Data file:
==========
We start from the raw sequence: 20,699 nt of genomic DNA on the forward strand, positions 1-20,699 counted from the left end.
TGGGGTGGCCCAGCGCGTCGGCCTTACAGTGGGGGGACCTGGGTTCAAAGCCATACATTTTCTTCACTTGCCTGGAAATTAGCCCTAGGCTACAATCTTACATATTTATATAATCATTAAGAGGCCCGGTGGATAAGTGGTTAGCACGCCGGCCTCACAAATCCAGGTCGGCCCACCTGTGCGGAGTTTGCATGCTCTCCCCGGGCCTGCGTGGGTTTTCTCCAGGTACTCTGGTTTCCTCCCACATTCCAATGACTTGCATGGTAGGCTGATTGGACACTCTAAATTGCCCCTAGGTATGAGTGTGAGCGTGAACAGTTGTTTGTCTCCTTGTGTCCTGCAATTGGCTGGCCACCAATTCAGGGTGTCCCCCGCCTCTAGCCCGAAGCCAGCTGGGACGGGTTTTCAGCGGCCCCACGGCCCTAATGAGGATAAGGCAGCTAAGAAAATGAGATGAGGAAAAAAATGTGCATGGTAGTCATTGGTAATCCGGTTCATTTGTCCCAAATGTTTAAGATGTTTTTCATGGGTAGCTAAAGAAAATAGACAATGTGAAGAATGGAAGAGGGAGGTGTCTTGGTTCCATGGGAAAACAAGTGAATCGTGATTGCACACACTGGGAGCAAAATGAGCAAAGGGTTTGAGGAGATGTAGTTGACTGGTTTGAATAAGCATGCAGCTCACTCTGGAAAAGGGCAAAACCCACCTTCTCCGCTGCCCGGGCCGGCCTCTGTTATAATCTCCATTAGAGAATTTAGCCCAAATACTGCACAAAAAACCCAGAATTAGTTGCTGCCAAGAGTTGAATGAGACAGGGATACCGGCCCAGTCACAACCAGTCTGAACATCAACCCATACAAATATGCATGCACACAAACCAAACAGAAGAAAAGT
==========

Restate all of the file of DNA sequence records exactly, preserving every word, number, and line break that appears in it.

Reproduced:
We start from the raw sequence: 20,699 nt of genomic DNA on the forward strand, positions 1-20,699 counted from the left end.
TGGGGTGGCCCAGCGCGTCGGCCTTACAGTGGGGGGACCTGGGTTCAAAGCCATACATTTTCTTCACTTGCCTGGAAATTAGCCCTAGGCTACAATCTTACATATTTATATAATCATTAAGAGGCCCGGTGGATAAGTGGTTAGCACGCCGGCCTCACAAATCCAGGTCGGCCCACCTGTGCGGAGTTTGCATGCTCTCCCCGGGCCTGCGTGGGTTTTCTCCAGGTACTCTGGTTTCCTCCCACATTCCAATGACTTGCATGGTAGGCTGATTGGACACTCTAAATTGCCCCTAGGTATGAGTGTGAGCGTGAACAGTTGTTTGTCTCCTTGTGTCCTGCAATTGGCTGGCCACCAATTCAGGGTGTCCCCCGCCTCTAGCCCGAAGCCAGCTGGGACGGGTTTTCAGCGGCCCCACGGCCCTAATGAGGATAAGGCAGCTAAGAAAATGAGATGAGGAAAAAAATGTGCATGGTAGTCATTGGTAATCCGGTTCATTTGTCCCAAATGTTTAAGATGTTTTTCATGGGTAGCTAAAGAAAATAGACAATGTGAAGAATGGAAGAGGGAGGTGTCTTGGTTCCATGGGAAAACAAGTGAATCGTGATTGCACACACTGGGAGCAAAATGAGCAAAGGGTTTGAGGAGATGTAGTTGACTGGTTTGAATAAGCATGCAGCTCACTCTGGAAAAGGGCAAAACCCACCTTCTCCGCTGCCCGGGCCGGCCTCTGTTATAATCTCCATTAGAGAATTTAGCCCAAATACTGCACAAAAAACCCAGAATTAGTTGCTGCCAAGAGTTGAATGAGACAGGGATACCGGCCCAGTCACAACCAGTCTGAACATCAACCCATACAAATATGCATGCACACAAACCAAACAGAAGAAAAGT